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Don’t give hate speech an audience

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stallions speech
Illustration by Cameron Hubbard.

Last week, Texas State experienced its periodic visit from a brother Jed-style preacher. With his yelling damnation, a crowd of listeners and protesters quickly gathered. Students stopped at the Stallions, Texas State’s designated symbol of free speech, to see what the commotion was about and quickly found themselves the subject of judgment as the preacher threatened hell to essentially everyone. Visitors like these aren’t new to Texas State, but they continue to return to campus because of the attention and reactions they receive.

Maybe narcissists, maybe not, but unwanted campus guests will quickly leave if the intention of their visit isn’t being met. Giving inflammatory and verbally aggressive people attention and an audience is a guaranteed way to make sure they stick around and return semester after semester. If someone is preaching at the Stallions, no matter what they’re preaching, and passers-by ignore them, they’ll leave.

Arguing back won’t do anything; standing with a sign next to someone who’s declaring a message that one disagrees with only fuels their dedication. It shows that the people they’re trying to reach are getting their message. Drawing a crowd will draw the attention of social media, which only magnifies the message that’s trying to be drowned out, which is reasonably the opposite of what protesters want.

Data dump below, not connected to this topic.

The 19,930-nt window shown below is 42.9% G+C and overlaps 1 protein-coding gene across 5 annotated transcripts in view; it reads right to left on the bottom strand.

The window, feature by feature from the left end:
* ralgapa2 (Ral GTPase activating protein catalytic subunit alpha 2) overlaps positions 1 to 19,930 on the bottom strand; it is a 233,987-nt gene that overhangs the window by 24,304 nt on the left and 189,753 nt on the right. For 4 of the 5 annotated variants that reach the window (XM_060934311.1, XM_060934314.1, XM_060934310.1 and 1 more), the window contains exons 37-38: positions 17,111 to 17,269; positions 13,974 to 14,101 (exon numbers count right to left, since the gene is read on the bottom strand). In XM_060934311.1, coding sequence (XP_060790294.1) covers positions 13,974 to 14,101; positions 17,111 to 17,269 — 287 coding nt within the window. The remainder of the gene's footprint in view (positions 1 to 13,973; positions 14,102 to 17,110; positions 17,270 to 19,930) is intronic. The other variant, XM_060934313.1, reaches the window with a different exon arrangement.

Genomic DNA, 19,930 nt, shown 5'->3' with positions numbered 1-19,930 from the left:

Hate shouldn’t be given a platform. While the Stallions rightfully remain a vital part of Texas State’s campus culture and encourage open free speech, hate shouldn’t be encouraged with attention. Bobcats need to band together, in not tolerating hate speech on campus. Together in agreement that the correct way to battle unwanted speakers on campus is through discouraging them altogether from continuing the charade of moral righteousness.

Arguing back won’t force the unwanted guest off campus because the speaker knows they’re being heard. All they want is to get their message across, whether with good intentions or bad and showing that a message has been received only encourages them to continue. When faced with push-back, abrasive speakers like last week’s preacher are only more motivated to continue their work.

Naomi Wick is a journalism senior

1 COMMENT

  1. *I’m shocked*… You see, this is the problem… Denise Trauth puts out statements about one group of people over another… Students HATE on Christian groups (No matter) denomination; saying we’re negatively influencing campus… See that’s funny… Trauth might be the worst case for a campus President in a very long time… Fenves at UT and Sharp as chancellor at A&M bring clout and respect from both alumni and students… NOT to mention both of those campuses possess newspapers that don’t print rediculousness as opinion columns…

    As an alumni, what troubles me is the lack of civility and ability to hear different views… liberals blame Trump and Conservatives blame Obama for the lack of civility and discourse… Let’s be clear, we can’t huddle in our corners and think things will change… we need open minds… Students, in life you won’t have safe spaces or mom or sad to back you up; you have to learn that everyone has a right to say things and that you can choose what to ignore… Until, Trauth is let go, tuition goes down and we start getting some clout, civility and open mindedness; I won’t give to the university!

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